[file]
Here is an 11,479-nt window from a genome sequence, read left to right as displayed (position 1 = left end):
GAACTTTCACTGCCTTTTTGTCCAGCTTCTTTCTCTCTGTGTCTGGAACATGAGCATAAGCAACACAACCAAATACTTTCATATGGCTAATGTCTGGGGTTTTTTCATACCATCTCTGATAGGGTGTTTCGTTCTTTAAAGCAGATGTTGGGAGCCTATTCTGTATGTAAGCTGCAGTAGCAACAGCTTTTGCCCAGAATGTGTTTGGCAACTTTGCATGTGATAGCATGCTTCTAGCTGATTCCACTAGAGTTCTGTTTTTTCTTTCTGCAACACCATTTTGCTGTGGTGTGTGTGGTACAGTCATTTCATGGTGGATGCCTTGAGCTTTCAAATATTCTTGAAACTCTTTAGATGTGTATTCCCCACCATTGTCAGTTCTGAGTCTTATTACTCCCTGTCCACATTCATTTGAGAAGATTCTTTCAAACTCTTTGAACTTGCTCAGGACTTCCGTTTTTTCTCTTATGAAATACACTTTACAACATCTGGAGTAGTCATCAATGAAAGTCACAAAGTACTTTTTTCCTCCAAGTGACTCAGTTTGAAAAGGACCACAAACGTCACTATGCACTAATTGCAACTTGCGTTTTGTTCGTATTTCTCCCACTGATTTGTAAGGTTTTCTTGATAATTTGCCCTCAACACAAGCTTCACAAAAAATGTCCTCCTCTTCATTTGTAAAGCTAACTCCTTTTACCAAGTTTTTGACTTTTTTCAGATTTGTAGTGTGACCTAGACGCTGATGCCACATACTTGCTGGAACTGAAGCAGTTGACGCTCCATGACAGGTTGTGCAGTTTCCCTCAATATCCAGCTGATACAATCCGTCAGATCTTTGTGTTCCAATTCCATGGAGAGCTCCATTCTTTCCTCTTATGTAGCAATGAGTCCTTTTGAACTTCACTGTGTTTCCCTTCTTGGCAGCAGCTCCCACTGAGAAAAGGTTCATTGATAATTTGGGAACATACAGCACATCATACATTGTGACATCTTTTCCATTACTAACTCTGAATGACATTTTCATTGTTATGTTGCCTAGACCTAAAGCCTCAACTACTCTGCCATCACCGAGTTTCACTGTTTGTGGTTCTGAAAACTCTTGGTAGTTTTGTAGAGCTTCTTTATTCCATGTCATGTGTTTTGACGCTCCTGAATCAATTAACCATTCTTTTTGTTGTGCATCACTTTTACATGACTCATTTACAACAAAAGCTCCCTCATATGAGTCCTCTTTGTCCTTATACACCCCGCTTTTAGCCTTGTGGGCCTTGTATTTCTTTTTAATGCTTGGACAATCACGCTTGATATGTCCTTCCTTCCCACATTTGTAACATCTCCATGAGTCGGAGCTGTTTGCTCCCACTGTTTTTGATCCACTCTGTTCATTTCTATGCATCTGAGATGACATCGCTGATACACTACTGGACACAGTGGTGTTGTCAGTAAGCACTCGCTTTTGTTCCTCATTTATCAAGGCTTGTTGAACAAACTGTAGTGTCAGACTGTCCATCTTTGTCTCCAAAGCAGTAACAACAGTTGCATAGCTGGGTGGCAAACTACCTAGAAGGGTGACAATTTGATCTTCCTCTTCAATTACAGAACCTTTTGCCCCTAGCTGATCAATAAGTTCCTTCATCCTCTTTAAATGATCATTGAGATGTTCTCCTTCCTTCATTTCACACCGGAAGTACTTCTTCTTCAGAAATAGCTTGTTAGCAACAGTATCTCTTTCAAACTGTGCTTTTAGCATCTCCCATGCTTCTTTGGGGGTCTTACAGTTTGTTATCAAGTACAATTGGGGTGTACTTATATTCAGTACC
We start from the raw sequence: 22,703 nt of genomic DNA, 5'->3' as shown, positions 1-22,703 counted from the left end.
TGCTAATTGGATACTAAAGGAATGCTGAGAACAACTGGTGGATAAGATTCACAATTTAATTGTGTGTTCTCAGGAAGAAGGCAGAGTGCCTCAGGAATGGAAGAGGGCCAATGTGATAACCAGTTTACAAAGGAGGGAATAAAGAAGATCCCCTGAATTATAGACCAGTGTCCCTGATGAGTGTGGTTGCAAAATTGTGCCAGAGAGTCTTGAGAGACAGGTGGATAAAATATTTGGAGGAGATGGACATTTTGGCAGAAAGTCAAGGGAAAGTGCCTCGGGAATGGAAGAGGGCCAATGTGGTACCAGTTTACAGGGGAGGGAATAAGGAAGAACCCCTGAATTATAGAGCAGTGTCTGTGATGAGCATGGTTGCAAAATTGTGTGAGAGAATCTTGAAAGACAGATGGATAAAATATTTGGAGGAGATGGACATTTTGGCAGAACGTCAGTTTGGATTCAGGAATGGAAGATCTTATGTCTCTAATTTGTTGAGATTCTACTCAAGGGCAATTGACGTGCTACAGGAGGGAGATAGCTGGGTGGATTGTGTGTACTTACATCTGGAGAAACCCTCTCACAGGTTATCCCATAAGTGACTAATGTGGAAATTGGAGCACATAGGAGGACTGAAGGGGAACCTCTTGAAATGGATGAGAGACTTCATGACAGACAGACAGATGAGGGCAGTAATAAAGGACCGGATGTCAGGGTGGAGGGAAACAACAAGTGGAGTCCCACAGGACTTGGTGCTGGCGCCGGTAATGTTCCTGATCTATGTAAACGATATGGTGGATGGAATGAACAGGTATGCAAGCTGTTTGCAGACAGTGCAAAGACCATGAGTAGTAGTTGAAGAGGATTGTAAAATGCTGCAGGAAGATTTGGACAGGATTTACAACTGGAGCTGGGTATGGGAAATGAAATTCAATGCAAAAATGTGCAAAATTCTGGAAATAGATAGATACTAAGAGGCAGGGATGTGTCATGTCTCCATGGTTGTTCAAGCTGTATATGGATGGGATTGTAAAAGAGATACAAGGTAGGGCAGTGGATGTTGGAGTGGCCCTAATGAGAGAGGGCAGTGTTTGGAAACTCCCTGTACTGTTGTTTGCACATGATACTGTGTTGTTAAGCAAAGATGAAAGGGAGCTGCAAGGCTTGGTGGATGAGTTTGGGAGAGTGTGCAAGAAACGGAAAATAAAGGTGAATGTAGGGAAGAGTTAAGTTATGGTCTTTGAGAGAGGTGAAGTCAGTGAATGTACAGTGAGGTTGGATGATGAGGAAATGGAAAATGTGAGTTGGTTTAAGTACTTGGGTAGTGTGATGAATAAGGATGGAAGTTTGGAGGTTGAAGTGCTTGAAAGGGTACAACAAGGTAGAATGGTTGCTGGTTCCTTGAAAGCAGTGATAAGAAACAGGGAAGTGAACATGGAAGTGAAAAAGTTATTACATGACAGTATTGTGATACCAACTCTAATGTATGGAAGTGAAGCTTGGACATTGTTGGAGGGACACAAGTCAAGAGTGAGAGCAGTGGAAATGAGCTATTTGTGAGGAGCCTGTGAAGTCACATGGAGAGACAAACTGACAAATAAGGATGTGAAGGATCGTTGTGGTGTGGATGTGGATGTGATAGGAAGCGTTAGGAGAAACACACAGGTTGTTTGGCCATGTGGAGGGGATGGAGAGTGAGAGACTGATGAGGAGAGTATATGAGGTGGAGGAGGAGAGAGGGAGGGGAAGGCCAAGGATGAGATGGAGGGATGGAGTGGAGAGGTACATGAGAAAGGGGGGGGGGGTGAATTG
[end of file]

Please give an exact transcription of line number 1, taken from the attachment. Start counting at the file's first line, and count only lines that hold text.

Here is an 11,479-nt window from a genome sequence, read left to right as displayed (position 1 = left end):